Sri Gaurasundar first swept out large heaps of all such sand, straw, dust, and so on, that had accumulated over many days and then, after cleaning every area within the Temple a second time with brooms and water, began scrubbing the Temple and the Lord’s altar with the dry cloth He was wearing so that no subtle blemishes would remain anywhere.

After all of the sweeping, cleaning, scrubbing, and so on, there was no trace of any dust particles or even subtle blemishes within the Temple, which was not only spotlessly clean but also soothingly cool, that is, the practitioner’s heart had become free from the burning pain comparable to being in a desert scorched by the sun—free from the flames of the fire of the three miseries produced by desire to enjoy the mundane (adhyatmik-tap: miseries caused by the body and mind; adhibhautik-tap: miseries caused by others; and adhidaivik-tap: miseries caused by the gods). In fact, when desires for enjoyment and liberation—all fleeting desires, worldly endeavours, speculative knowledge, yoga, and so on—are dispelled from the practitioner’s heart and the soul’s propensity for pure devotion manifests, such peace and soothing coolness appear naturally.

Ignorant souls do not understand that often, even when all selfish desires have been dispelled, a subtle blemish still remains within an unknown nook or corner of the heart: the desire for liberation. What to speak of the impersonalists’ desire for sayujya-mukti (the liberation of merging into Brahman), Sriman Mahaprabhu scrubbed away with His own cloth even the subtle blemishes of desire for the four other forms of liberation [salokya: residing in the Lord’s abode, samipya: being in the Lord’s presence, sarupya: having a form like the Lord’s, and sarsti: having opulence like the Lord’s].

In this way, adopting the mentality of a soul for the welfare of all souls, Sri Gaurasundar, as a Jagad-guru, personally taught how a practitioner should, with great enthusiasm, while loudly chanting Krishna’s Name, clean their heart for Krishna’s sake in order to make their heart a place for the pleasure Pastimes of the Autocrat Sri Krishna and be able to lovingly gratify Krishna’s senses.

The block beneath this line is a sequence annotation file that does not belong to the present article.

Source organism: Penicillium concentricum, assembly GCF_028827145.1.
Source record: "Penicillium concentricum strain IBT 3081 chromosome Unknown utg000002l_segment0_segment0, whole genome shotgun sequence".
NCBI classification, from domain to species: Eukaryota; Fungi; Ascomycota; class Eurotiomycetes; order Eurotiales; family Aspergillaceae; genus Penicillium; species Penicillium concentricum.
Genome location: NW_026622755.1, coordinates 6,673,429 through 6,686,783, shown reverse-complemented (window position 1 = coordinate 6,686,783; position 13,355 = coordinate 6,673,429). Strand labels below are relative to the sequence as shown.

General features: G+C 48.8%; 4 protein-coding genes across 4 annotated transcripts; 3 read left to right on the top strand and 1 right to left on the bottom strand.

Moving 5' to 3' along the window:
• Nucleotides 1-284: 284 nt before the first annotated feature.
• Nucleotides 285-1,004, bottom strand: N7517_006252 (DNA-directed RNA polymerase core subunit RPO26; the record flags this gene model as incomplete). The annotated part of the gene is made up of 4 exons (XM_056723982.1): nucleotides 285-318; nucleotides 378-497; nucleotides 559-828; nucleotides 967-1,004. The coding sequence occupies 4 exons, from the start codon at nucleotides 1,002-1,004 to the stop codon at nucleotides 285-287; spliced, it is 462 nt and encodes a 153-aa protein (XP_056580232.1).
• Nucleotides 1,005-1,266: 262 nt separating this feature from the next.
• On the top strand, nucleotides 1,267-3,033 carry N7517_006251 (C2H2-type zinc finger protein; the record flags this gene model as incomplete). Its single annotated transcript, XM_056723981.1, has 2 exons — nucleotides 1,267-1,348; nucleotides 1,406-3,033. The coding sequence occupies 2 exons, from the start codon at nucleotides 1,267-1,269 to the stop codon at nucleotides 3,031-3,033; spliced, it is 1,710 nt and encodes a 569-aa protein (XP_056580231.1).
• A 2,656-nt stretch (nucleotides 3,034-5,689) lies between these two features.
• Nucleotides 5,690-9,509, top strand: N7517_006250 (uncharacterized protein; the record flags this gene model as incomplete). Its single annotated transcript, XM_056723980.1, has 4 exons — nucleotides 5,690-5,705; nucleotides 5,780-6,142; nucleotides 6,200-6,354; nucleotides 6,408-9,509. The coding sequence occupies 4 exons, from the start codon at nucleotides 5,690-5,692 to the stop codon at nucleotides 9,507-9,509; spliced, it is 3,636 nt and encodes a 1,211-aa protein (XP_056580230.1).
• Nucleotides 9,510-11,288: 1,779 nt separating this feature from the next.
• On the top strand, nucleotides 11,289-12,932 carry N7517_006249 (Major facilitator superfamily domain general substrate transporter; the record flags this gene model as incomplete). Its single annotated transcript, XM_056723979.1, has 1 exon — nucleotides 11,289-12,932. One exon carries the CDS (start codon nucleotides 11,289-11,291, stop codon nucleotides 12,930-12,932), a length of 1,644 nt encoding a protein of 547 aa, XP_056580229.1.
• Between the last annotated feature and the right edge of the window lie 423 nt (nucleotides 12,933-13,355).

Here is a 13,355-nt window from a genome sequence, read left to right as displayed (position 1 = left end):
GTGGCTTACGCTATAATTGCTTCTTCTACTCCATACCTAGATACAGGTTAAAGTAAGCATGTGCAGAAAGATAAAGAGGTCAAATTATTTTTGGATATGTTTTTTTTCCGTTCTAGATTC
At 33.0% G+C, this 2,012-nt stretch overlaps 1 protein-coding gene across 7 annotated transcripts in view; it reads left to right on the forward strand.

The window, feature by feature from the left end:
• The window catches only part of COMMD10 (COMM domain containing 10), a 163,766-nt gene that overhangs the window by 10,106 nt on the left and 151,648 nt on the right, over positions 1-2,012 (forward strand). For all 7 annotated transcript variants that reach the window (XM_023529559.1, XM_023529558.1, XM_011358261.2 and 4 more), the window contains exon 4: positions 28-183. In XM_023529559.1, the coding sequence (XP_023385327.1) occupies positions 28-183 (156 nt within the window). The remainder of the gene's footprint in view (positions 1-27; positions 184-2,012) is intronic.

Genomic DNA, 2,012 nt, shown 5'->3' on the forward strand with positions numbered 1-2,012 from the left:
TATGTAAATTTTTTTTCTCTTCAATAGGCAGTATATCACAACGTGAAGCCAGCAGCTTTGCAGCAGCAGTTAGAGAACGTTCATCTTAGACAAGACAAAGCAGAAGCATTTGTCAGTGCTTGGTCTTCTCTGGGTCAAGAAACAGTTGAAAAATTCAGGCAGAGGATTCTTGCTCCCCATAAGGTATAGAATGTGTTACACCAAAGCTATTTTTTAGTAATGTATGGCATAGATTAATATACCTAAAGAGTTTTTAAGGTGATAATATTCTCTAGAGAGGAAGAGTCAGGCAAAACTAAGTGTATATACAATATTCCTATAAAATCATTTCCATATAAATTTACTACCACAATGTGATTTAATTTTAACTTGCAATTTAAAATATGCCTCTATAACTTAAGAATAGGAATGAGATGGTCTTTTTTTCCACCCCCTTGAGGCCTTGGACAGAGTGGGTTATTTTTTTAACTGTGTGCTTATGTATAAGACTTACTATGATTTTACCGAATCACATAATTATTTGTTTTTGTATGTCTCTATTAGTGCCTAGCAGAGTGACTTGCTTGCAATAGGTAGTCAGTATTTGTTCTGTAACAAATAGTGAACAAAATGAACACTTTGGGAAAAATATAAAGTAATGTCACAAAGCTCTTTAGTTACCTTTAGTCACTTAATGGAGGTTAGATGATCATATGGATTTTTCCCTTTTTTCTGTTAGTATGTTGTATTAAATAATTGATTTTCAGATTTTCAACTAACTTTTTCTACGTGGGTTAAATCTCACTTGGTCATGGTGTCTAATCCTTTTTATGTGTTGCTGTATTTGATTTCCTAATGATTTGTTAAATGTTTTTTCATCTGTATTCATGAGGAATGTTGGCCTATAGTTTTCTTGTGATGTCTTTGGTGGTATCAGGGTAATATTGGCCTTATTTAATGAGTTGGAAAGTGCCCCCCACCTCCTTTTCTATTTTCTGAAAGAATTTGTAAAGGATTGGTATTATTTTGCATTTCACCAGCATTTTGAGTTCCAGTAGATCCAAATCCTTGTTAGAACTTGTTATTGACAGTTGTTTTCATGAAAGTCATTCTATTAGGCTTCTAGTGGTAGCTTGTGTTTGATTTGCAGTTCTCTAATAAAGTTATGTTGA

yadyapyanya bhaktih kalau kartavya,
tada kirtanakhya-bhakti-samyogenaiva
(Krama-sandarbha-tika on Srimad Bhagavatam 7.5.23–24)

[“Although the other eight practices of devotion should be performed during the Age of Kali, they should be performed in conjunction with kirtan.”]

Sriman Mahaprabhu came over to every devotee, took hold of their hands, and taught them how to clean the Temple. He praised the devotees who were serving well, and, as the Lord adorned with the heart of She who is the personification of the fulfilment of Krishna’s desires—Sri Radha, He benevolently chastised those whose service was not up to His standard, took hold of their hands, and taught them the proper way to serve Krishna. Not only that, He also instructed and inspired the pure-hearted devotees who were dedicated to the Absolute and proficient in serving according to His teachings to perform the work of an Acharya for souls averse to the Lord.

tumi bhala kariyachha, sikhaha anyere
ei-mata bhala karma seho yena kare
(Sri Chaitanya-charitamrta: Madhya-lila, 12.117)

[To devotees whose cleaning He approved of, the Lord said: “You have done well. Teach this to others so that they also perform well in this way.”]

Furthermore, [the Lord taught that] one will become dear to the Lord to the extent that one can remove impurities from one’s heart and keep it clean, and He prescribed the peaceful practice of service to Hari-Guru-Vaisnava for those who have not yet completed the process of anartha-nivrtti (the purging of evils).

Bhagavan Srila Bhakti Siddhanta Saraswati Thakur was the most influential proponent of the teachings of Sri Chaitanya Mahaprabhu in the 20th century. As a vehement spiritual revolutionary, he denounced all conventional religious dogmas, broke through society’s false notions of spirituality, and compelled all to appreciate the true path of divine love. For more information on Srila Bhakti Siddhanta Saraswati Thakur, please visit his biography page.